I'm pretty sure one of the harder parts of my life so far has been the time Chris and I were engaged. Between having little real help and less money, it was rough. While I adore my husband, I don't think that he was very confident in helping with all the decision making, and my family was four hours away. Now looking back I can think of a lot of things that would have made the experience better both emotionally and financially.
1) It is really, really okay for you to skip handwritten thank you cards. Do a cute pose with a thank you sign in your wedding garb and send that out to your guests. Seriously it's better than nothing, which is what happened with me.
I'm going to expound a little bit.
After the wedding, and we got home and settled in, depression also set in. Don't get me wrong, being married is, and was, great. I love my husband, and I am so glad I got to marry him. But for those first few months I was either catatonic or hysterically crying. I've always known I had issues with depression, but this was probably one of the darkest and longest episodes I have ever had.
Then mom told me "You have to hand write your thank you cards because just sending the same thing to everyone is impersonal and rude." Okay, I don't think that is what she said really, but that is what I felt like she had said to me. So I tried. I tried really hard, and I got most of them done, but there are only so many ways to say thank you. After exhausting every wordage I could come up with, I felt like an idiot. I should have thought to look up "creative wording for thank you cards" but even that didn't occur to me because after finishing two or three I would desolve into tears and self loathing because I can't even write a nice freaking thank you card! And then I would get homesick and cry even more because mom would be able to help me and no one was ever helping me with anything and I'm such a failure and why did I always need so much help and....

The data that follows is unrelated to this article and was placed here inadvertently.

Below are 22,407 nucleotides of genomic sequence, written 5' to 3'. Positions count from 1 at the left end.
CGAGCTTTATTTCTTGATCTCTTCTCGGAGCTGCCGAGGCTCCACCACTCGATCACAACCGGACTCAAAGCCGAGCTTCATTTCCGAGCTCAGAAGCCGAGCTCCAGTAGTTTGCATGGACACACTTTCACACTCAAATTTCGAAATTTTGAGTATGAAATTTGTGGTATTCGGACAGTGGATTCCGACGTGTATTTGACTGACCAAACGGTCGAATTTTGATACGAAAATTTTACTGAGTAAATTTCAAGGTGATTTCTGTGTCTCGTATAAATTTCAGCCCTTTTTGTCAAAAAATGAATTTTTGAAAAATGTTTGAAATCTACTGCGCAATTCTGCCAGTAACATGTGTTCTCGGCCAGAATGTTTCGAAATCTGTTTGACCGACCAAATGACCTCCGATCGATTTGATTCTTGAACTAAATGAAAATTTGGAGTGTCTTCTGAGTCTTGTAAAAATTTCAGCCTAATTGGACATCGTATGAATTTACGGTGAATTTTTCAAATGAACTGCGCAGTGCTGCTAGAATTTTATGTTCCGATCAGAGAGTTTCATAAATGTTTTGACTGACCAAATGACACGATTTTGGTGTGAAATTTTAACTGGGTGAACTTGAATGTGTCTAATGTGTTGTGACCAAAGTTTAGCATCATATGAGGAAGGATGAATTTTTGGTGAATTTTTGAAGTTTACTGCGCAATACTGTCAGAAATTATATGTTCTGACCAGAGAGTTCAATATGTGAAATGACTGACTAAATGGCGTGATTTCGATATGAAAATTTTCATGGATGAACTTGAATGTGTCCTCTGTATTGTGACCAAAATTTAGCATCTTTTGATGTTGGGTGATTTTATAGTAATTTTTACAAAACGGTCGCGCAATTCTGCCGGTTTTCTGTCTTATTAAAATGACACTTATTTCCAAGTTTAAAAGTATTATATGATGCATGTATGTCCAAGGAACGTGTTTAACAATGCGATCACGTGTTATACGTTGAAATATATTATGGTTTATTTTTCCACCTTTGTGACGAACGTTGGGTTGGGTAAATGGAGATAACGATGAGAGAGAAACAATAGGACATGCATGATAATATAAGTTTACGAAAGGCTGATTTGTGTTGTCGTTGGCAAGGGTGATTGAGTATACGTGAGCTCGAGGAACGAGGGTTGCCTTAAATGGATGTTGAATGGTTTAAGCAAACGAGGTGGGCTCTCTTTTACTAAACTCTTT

Pathetic much? I think so. Looking back I wish someone would have said something. I wish I would have said something. But instead I'm pretty sure I offended most of my relatives and my in-laws. Two years later, I am still trying to figure out how to tactfully thank everyone.
People always talk about postpartum depression. I had post wedding depression.
2) Make a list. Being engaged makes you ditsy. It happens to the best of us, so make a list and stick to it. I am so glad I got my wedding planner at Barns & Noble. It was probably the biggest help that I had.
3) Give your wedding party agenda and a list of expected responsibilities. It's not fair to expect anyone to do anything that you never asked them directly to do. Some people just never learned exactly the roles that come with their title in your line. It's okay to ask for help, and I think that it would be okay being a little bridezilla in this area.
4) Collaborate with your clergy early and often. Especially if you are trying to blend families from different faiths. I tried my darnedest to do something that would make everyone feel involved, but because of poor planning on my part and poor communication on everyone's part, I'm pretty sure I only succeeded in making everyone uncomfortable and offended. The ceremony is the most important part, so get that part organized first. Everything else is secondary.
5) Spend time researching your photographer. If you are going to be paying for one, make sure you check references and your contract is clear. That goes for all the vendors, but the photos you will have forever.
6) Consider video. I wish I still had with me the words that my parents and in-laws gave us on that day.
I loved my wedding. At the end of the day, the only thing that really matters is that I have the most wonderful man by my side for the rest of forever.